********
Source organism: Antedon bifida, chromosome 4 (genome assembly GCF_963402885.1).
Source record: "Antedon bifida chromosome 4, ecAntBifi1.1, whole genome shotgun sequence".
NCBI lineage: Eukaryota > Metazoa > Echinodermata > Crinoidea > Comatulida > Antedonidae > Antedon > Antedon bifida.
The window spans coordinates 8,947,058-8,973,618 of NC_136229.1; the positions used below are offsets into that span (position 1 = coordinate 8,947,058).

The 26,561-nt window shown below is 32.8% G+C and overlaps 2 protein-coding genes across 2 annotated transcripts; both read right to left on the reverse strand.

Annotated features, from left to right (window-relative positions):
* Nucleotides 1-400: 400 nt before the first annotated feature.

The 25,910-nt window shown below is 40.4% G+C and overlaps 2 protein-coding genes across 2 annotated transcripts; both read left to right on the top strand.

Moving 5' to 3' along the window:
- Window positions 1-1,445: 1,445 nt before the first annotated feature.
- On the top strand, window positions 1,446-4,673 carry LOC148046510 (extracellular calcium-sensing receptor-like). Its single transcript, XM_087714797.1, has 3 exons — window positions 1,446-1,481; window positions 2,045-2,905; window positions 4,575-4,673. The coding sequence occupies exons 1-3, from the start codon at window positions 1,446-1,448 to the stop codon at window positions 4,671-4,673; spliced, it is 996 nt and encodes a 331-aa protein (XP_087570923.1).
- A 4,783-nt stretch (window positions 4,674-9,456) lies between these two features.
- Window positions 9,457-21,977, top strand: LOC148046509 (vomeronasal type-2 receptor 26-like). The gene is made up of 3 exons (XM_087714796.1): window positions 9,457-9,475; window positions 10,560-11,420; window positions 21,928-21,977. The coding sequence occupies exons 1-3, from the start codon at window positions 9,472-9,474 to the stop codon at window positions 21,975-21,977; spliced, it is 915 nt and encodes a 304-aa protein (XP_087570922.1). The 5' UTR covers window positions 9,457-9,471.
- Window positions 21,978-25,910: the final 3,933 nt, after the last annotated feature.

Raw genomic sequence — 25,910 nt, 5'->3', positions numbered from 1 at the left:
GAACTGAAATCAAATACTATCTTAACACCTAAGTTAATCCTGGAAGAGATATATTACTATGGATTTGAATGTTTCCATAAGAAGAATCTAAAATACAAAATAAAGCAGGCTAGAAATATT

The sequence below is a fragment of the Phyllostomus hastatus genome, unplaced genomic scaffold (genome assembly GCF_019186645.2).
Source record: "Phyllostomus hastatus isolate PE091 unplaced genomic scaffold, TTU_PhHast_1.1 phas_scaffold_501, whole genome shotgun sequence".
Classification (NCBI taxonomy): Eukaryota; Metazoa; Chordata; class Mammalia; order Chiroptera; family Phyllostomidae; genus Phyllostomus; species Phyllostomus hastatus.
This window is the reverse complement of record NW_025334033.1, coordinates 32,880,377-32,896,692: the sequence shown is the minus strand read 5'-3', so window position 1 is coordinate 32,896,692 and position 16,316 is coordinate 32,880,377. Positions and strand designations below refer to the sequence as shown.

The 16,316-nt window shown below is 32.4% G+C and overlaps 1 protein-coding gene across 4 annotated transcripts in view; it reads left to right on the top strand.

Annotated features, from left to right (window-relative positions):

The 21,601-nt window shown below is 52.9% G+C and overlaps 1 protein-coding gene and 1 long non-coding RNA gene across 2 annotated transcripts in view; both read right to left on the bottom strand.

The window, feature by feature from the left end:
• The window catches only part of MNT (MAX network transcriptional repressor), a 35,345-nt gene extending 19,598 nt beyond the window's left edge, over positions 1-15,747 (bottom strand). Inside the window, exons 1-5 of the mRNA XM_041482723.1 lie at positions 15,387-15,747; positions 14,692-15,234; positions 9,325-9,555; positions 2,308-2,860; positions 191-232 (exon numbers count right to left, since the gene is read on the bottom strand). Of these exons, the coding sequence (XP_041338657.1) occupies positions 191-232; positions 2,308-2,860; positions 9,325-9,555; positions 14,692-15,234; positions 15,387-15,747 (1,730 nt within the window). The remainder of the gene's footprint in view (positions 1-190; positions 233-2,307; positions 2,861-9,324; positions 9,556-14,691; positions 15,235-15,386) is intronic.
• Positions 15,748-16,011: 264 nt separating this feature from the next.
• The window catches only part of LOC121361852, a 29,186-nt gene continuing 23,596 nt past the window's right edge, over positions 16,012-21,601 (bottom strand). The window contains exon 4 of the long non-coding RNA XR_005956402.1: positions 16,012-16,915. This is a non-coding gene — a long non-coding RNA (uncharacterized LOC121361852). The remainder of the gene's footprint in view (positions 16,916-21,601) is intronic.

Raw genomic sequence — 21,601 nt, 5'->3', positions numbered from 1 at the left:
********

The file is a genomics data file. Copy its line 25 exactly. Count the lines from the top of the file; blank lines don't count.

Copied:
• The window catches only part of MNT (MAX network transcriptional repressor), a 35,345-nt gene extending 19,598 nt beyond the window's left edge, over positions 1-15,747 (bottom strand). Inside the window, exons 1-5 of the mRNA XM_041482723.1 lie at positions 15,387-15,747; positions 14,692-15,234; positions 9,325-9,555; positions 2,308-2,860; positions 191-232 (exon numbers count right to left, since the gene is read on the bottom strand). Of these exons, the coding sequence (XP_041338657.1) occupies positions 191-232; positions 2,308-2,860; positions 9,325-9,555; positions 14,692-15,234; positions 15,387-15,747 (1,730 nt within the window). The remainder of the gene's footprint in view (positions 1-190; positions 233-2,307; positions 2,861-9,324; positions 9,556-14,691; positions 15,235-15,386) is intronic.